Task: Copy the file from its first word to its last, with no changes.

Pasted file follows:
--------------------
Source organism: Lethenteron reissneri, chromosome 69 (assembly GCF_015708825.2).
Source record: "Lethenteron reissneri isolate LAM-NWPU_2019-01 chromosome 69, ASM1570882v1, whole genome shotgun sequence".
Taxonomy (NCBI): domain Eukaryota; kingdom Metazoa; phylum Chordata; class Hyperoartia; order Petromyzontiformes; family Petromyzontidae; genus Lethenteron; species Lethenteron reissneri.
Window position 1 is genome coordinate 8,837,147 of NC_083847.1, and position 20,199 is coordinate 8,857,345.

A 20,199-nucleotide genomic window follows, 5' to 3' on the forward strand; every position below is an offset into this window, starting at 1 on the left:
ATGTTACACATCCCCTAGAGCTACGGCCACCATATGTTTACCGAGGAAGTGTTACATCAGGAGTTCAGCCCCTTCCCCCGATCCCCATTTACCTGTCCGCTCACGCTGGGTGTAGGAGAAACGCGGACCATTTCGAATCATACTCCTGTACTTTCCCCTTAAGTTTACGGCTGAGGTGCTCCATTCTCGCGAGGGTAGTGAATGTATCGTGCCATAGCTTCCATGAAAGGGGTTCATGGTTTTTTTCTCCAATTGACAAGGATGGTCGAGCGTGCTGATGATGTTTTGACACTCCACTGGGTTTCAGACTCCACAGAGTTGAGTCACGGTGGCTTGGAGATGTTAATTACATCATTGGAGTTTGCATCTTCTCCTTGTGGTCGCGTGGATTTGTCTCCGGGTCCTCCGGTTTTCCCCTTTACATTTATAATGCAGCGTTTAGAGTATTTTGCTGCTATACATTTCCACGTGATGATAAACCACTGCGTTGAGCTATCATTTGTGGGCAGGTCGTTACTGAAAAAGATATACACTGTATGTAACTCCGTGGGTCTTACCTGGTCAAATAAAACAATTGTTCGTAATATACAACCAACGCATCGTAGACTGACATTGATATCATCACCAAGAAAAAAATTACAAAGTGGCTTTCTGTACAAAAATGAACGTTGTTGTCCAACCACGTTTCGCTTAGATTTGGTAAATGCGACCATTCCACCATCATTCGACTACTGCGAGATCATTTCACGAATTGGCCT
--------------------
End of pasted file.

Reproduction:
Source organism: Lethenteron reissneri, chromosome 69 (assembly GCF_015708825.2).
Source record: "Lethenteron reissneri isolate LAM-NWPU_2019-01 chromosome 69, ASM1570882v1, whole genome shotgun sequence".
Taxonomy (NCBI): domain Eukaryota; kingdom Metazoa; phylum Chordata; class Hyperoartia; order Petromyzontiformes; family Petromyzontidae; genus Lethenteron; species Lethenteron reissneri.
Window position 1 is genome coordinate 8,837,147 of NC_083847.1, and position 20,199 is coordinate 8,857,345.

A 20,199-nucleotide genomic window follows, 5' to 3' on the forward strand; every position below is an offset into this window, starting at 1 on the left:
ATGTTACACATCCCCTAGAGCTACGGCCACCATATGTTTACCGAGGAAGTGTTACATCAGGAGTTCAGCCCCTTCCCCCGATCCCCATTTACCTGTCCGCTCACGCTGGGTGTAGGAGAAACGCGGACCATTTCGAATCATACTCCTGTACTTTCCCCTTAAGTTTACGGCTGAGGTGCTCCATTCTCGCGAGGGTAGTGAATGTATCGTGCCATAGCTTCCATGAAAGGGGTTCATGGTTTTTTTCTCCAATTGACAAGGATGGTCGAGCGTGCTGATGATGTTTTGACACTCCACTGGGTTTCAGACTCCACAGAGTTGAGTCACGGTGGCTTGGAGATGTTAATTACATCATTGGAGTTTGCATCTTCTCCTTGTGGTCGCGTGGATTTGTCTCCGGGTCCTCCGGTTTTCCCCTTTACATTTATAATGCAGCGTTTAGAGTATTTTGCTGCTATACATTTCCACGTGATGATAAACCACTGCGTTGAGCTATCATTTGTGGGCAGGTCGTTACTGAAAAAGATATACACTGTATGTAACTCCGTGGGTCTTACCTGGTCAAATAAAACAATTGTTCGTAATATACAACCAACGCATCGTAGACTGACATTGATATCATCACCAAGAAAAAAATTACAAAGTGGCTTTCTGTACAAAAATGAACGTTGTTGTCCAACCACGTTTCGCTTAGATTTGGTAAATGCGACCATTCCACCATCATTCGACTACTGCGAGATCATTTCACGAATTGGCCT